·    When a corporation amalgamates or merges, business records must be retained as if the new corporation is a continuation of each of the original corporations.

·    The legal representative of a deceased taxpayer or trust can destroy the records after receiving a clearance certificate(s) to distribute any property under his/her control.


Note: To request a clearance certificate, complete Form TX19, Asking for a Clearance Certificate, and send it to your tax services office.


Electronic record keeping

Keeping electronic records means using electronic business systems to create, process, store, maintain, and provide access to the financial records of a person. It is an important part of the answer to, how to be organized at work.


These systems include, but are not limited to:


·  custom and commercial accounting software;

·  point of sale systems;

·  Internet based electronic commerce (e-commerce) systems;

·  electronic purchasing and restocking systems; and

·  income tax and GST/HST returns preparation software.


Doing business on the Internet

If you use the Internet to carry on your business, your requirements and responsibilities are the same as those of regular businesses or other organizations as listed in Chapters 1 and 2 of the CRA document.  In addition, you are responsible for retaining additional information generated by Internet-based transactions. This information forms an important part of the audit trail and is relevant for tax purposes.


Business systems evaluation The CRA may undertake a review of your business systems to:


·  ensure the systems meet the CRA record keeping requirements outlined earlier

·  get an overview of the system; this includes configuration options and details of the flow of information through the system and subsystems

·  evaluate the retention and content of electronic data files


Why should you keep full and organized records? 

You are required by law


You are required to keep complete and organized records as stated in the:

·    Income Tax Act (ITA);

·    Excise Tax Act (ETA);

·    Excise Act, 2001 (EA 2001);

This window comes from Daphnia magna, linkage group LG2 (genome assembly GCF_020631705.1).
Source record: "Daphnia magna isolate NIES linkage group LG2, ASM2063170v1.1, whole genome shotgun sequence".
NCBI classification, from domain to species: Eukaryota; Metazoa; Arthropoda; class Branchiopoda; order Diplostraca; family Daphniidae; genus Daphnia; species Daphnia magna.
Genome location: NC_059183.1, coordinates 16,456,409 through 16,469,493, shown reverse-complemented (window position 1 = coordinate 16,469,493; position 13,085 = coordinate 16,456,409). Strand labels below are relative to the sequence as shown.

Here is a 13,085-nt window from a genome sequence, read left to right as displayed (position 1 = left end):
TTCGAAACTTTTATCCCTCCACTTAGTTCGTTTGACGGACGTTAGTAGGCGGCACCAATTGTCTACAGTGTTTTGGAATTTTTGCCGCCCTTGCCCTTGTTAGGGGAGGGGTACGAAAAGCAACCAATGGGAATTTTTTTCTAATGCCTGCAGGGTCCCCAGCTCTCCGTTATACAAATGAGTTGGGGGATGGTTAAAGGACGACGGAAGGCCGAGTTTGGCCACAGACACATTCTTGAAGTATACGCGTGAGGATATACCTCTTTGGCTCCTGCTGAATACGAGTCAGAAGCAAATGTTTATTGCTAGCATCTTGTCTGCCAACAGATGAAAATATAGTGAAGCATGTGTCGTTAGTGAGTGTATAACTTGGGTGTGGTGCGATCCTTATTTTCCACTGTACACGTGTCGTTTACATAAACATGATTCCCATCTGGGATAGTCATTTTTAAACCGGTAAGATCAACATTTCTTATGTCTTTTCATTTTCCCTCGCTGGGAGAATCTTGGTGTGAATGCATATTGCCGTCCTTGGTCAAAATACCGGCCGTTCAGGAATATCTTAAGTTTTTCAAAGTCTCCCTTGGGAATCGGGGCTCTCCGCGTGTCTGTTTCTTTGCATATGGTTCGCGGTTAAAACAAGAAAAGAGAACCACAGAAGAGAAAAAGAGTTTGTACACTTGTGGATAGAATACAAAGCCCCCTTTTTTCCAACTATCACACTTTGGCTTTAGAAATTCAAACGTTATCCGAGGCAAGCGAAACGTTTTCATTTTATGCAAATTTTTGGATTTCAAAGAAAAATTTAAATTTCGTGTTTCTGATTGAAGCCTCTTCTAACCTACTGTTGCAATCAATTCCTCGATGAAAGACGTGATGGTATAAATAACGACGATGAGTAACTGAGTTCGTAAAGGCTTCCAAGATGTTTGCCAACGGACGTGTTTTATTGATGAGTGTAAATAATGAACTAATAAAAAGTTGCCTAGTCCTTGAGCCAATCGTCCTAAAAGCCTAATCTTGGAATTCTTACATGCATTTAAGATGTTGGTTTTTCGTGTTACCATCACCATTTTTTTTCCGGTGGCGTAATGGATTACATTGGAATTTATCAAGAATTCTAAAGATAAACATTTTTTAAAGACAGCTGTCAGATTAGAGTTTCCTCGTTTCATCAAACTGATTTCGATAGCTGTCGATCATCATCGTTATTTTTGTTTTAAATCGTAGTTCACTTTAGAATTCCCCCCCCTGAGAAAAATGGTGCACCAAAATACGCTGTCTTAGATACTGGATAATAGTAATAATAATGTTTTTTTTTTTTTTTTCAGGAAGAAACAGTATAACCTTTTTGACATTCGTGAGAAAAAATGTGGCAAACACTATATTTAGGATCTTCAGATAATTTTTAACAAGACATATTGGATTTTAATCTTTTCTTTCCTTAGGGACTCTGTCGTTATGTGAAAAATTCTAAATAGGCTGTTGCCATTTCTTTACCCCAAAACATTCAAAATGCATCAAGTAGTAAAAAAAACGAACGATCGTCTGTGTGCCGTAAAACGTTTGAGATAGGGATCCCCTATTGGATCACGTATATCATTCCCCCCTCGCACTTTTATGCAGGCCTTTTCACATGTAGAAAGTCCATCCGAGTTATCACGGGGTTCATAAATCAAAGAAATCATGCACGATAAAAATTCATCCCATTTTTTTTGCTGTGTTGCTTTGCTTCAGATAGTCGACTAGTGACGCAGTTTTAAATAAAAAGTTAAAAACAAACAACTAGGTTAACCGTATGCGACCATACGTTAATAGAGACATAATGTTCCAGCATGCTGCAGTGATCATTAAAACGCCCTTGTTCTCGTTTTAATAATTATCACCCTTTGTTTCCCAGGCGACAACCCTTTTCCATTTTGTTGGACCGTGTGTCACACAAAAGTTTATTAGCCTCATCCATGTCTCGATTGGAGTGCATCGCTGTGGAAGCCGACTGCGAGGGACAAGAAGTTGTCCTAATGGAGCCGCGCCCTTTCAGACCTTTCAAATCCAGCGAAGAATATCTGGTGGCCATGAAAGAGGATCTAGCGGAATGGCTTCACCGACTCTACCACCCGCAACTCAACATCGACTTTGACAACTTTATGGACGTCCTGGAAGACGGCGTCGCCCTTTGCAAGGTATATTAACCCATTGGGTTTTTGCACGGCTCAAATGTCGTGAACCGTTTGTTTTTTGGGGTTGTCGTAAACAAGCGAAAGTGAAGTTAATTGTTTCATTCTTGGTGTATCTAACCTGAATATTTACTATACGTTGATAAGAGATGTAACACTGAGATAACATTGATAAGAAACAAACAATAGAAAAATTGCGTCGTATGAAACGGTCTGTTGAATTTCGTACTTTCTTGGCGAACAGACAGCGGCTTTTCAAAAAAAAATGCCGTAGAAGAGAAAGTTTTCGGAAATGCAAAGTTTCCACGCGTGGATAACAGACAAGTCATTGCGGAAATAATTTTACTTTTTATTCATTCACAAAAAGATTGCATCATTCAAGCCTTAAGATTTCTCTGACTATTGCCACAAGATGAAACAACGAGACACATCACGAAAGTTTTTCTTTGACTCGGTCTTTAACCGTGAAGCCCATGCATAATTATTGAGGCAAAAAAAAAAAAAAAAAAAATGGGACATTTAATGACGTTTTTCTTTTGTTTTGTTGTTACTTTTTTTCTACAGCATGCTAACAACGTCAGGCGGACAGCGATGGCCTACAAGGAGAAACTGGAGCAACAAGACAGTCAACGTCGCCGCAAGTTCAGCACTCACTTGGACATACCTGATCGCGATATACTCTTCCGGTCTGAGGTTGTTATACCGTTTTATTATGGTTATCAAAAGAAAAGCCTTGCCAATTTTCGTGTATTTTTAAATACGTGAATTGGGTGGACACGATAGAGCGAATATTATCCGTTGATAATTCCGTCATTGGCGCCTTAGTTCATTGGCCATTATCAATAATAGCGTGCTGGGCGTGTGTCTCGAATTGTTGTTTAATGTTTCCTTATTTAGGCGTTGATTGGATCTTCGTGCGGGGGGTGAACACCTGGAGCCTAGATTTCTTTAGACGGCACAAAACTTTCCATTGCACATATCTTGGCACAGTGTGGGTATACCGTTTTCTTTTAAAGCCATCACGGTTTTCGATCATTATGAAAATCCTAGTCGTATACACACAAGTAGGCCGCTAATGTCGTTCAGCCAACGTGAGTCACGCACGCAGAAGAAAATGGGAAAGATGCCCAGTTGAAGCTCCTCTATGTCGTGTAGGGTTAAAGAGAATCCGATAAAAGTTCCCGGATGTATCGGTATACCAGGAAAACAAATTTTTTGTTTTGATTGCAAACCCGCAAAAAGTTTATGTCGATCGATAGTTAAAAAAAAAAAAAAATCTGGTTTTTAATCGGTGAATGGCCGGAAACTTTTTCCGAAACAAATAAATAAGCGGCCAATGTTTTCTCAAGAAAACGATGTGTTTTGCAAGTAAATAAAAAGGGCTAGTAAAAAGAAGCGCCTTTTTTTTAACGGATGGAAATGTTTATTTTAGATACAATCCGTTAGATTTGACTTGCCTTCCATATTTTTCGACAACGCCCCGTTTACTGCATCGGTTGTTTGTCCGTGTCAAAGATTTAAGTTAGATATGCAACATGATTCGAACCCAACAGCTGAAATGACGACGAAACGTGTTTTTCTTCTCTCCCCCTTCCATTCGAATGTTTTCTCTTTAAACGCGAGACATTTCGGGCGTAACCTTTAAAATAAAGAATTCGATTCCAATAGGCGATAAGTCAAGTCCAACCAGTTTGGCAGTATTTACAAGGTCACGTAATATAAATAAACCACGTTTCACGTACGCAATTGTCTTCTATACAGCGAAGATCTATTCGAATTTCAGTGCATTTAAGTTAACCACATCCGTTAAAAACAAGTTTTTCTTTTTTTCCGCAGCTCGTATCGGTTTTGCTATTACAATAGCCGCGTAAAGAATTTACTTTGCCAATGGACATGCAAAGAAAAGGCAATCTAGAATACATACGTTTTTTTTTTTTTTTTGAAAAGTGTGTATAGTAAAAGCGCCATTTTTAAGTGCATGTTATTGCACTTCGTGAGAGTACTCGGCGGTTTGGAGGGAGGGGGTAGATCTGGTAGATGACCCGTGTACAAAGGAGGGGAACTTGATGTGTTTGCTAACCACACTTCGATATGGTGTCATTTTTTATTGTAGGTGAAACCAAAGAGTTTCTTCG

·    Canada Pension Plan (CPP);

·    Employment Insurance Act (EIA);

·    Air Travellers Security Charge Act (ATSCA); and

·    Softwood Lumber Products Export Charge Act, 2006 (SLPECA).

There are paybacks for you


Complete and organized records will:


·    help you identify the sources of your income;

·    remind you of expenses you can deduct and tax credits you can claim;

·    make it easier for you to determine your taxes owing;

·    provide you with information on the past and present financial positions of your business or other organization;

·    help you make good business decisions;

·    assist you in getting loans from banks and other lenders;

·    help to prevent problems if we audit your returns; and

·    possibly help you in selling your business or bringing in new partners.


Costs of not keeping adequate records 

We may disallow expenses that you are unable to support.

Also, there are penalties if you:

·    do not keep adequate records;

·    do not provide CRA officials with access to your records, when requested; or

·    do not give information to CRA officials, when asked.


See Information Circular IC78-10, Books and Records Retention/Destruction, and GST/HST Memorandum 15.1, General Requirements for Books and Records, for more information on possible penalties and legal action.


You want to know how to get organized at work?  Get your files in order.  Knowing what to keep, what to file, and what to shred will go a long way when it comes to getting you organized.



Source: Free Guest Posting Articles from